Retired Judge George Harrelson of Lyon County has made an insightful observation of juries, “There is something almost magical about juries.  We take people from different backgrounds: farmers, college students, business workers, [people of various creeds and ethnic origins].  We give them a brief orientation and . . . we turn them into judges.  Want to know a secret?  They do a much better job than any individual judge can do.  The accumulated knowledge, experience, common sense, and the ability to look at issues from different perspectives make the jury system the most valuable tool for justice that has ever been invented.”
Please be aware: There is currently a nationwide identity theft scam where prospective jurors are called and asked to give their personal information.  Minnesota Court Staff will never ask prospective jurors for financial information such as credit card or bank account information or Social Security numbers over the phone.   DO NOT provide this kind of information to anyone over the phone claiming to represent the court system.  If you receive this kind of request, hang up and contact your local law enforcement agency and your local jury office directly.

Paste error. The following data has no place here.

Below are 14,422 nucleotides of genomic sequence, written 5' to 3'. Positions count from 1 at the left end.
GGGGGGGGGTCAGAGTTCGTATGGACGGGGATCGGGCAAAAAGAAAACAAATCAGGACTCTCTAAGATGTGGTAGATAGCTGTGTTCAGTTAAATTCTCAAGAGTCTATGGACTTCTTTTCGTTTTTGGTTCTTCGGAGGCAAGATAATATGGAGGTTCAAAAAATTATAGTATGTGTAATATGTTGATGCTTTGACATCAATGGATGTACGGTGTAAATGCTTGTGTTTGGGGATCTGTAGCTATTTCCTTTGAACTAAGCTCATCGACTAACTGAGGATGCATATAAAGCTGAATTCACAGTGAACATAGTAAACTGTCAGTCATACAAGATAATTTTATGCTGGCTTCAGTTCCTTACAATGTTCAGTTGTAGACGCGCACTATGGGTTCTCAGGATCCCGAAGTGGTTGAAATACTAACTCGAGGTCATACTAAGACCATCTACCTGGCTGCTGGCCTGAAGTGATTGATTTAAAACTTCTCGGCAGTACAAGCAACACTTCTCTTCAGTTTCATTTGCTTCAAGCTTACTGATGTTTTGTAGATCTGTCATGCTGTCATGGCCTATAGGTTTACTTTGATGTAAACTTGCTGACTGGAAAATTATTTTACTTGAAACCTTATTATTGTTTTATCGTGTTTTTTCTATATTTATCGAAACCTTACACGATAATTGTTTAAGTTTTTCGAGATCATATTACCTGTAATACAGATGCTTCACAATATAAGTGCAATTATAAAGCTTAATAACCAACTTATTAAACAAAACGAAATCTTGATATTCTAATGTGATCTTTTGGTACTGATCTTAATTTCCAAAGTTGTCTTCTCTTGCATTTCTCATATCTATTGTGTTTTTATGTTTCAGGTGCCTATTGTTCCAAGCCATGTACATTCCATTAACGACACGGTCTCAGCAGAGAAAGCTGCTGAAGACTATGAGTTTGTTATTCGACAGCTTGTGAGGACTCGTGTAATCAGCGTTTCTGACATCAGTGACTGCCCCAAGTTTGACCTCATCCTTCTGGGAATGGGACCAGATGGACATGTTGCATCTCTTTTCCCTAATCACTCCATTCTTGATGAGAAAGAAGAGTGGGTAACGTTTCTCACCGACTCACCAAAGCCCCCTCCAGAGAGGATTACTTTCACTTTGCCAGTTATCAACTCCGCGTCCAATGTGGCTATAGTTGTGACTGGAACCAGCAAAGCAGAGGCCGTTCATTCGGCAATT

Jury service is among our duties and responsibilities as citizens of a democracy.  We should serve with willingness and devotion.  Remember, it’s in your court.
Submitted by Judge Steve Halsey, Wright County District Court, chambered in Buffalo.  Judge Halsey is the host of “The District Court Show” on local cable TV public access channels throughout the Tenth Judicial District.  Excerpts can be viewed at WWW.QCTV.org.  Go to Community and click “The District Court Show.”  Judge Halsey may also be heard on “Legal Happenings” on KRWC 1360 AM (Buffalo) on Saturdays at 12:30 p.m.  
 
Rate this article: 
No votes yet
Comment Here